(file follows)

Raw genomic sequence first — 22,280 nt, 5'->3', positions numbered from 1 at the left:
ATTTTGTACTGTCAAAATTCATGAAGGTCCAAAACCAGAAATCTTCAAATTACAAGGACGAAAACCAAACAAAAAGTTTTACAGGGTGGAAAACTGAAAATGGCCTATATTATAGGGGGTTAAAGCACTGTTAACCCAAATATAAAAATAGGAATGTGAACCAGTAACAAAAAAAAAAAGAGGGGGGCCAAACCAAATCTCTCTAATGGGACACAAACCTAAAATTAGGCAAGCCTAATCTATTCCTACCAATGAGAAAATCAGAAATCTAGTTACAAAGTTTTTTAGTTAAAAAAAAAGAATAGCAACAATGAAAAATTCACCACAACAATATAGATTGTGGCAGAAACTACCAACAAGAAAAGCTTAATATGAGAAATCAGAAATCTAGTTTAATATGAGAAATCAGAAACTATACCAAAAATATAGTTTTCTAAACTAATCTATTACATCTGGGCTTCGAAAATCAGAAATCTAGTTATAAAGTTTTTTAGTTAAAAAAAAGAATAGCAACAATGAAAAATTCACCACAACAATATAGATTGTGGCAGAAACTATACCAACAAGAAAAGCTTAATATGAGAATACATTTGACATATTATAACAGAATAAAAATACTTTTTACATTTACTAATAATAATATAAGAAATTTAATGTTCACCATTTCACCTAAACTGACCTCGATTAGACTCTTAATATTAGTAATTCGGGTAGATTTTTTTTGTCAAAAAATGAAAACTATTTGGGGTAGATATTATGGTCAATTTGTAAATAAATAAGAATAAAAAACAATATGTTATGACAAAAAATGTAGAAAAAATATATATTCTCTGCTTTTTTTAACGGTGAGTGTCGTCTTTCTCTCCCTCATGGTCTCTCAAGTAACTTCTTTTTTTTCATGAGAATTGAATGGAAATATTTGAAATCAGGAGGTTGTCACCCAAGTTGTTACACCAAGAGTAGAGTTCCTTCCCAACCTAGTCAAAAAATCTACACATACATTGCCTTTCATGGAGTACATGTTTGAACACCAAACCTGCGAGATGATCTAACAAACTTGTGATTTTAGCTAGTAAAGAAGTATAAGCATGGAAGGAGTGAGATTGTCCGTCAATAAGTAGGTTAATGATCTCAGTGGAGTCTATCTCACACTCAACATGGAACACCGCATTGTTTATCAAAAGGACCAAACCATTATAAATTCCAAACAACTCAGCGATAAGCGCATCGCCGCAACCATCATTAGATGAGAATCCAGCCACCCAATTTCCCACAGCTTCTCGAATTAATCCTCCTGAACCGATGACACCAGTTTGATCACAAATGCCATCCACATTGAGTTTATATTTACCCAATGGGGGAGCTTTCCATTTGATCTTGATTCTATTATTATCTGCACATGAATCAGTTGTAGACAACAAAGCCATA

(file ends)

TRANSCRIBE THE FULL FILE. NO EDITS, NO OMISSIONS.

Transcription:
Raw genomic sequence first — 22,280 nt, 5'->3', positions numbered from 1 at the left:
ATTTTGTACTGTCAAAATTCATGAAGGTCCAAAACCAGAAATCTTCAAATTACAAGGACGAAAACCAAACAAAAAGTTTTACAGGGTGGAAAACTGAAAATGGCCTATATTATAGGGGGTTAAAGCACTGTTAACCCAAATATAAAAATAGGAATGTGAACCAGTAACAAAAAAAAAAAGAGGGGGGCCAAACCAAATCTCTCTAATGGGACACAAACCTAAAATTAGGCAAGCCTAATCTATTCCTACCAATGAGAAAATCAGAAATCTAGTTACAAAGTTTTTTAGTTAAAAAAAAAGAATAGCAACAATGAAAAATTCACCACAACAATATAGATTGTGGCAGAAACTACCAACAAGAAAAGCTTAATATGAGAAATCAGAAATCTAGTTTAATATGAGAAATCAGAAACTATACCAAAAATATAGTTTTCTAAACTAATCTATTACATCTGGGCTTCGAAAATCAGAAATCTAGTTATAAAGTTTTTTAGTTAAAAAAAAGAATAGCAACAATGAAAAATTCACCACAACAATATAGATTGTGGCAGAAACTATACCAACAAGAAAAGCTTAATATGAGAATACATTTGACATATTATAACAGAATAAAAATACTTTTTACATTTACTAATAATAATATAAGAAATTTAATGTTCACCATTTCACCTAAACTGACCTCGATTAGACTCTTAATATTAGTAATTCGGGTAGATTTTTTTTGTCAAAAAATGAAAACTATTTGGGGTAGATATTATGGTCAATTTGTAAATAAATAAGAATAAAAAACAATATGTTATGACAAAAAATGTAGAAAAAATATATATTCTCTGCTTTTTTTAACGGTGAGTGTCGTCTTTCTCTCCCTCATGGTCTCTCAAGTAACTTCTTTTTTTTCATGAGAATTGAATGGAAATATTTGAAATCAGGAGGTTGTCACCCAAGTTGTTACACCAAGAGTAGAGTTCCTTCCCAACCTAGTCAAAAAATCTACACATACATTGCCTTTCATGGAGTACATGTTTGAACACCAAACCTGCGAGATGATCTAACAAACTTGTGATTTTAGCTAGTAAAGAAGTATAAGCATGGAAGGAGTGAGATTGTCCGTCAATAAGTAGGTTAATGATCTCAGTGGAGTCTATCTCACACTCAACATGGAACACCGCATTGTTTATCAAAAGGACCAAACCATTATAAATTCCAAACAACTCAGCGATAAGCGCATCGCCGCAACCATCATTAGATGAGAATCCAGCCACCCAATTTCCCACAGCTTCTCGAATTAATCCTCCTGAACCGATGACACCAGTTTGATCACAAATGCCATCCACATTGAGTTTATATTTACCCAATGGGGGAGCTTTCCATTTGATCTTGATTCTATTATTATCTGCACATGAATCAGTTGTAGACAACAAAGCCATA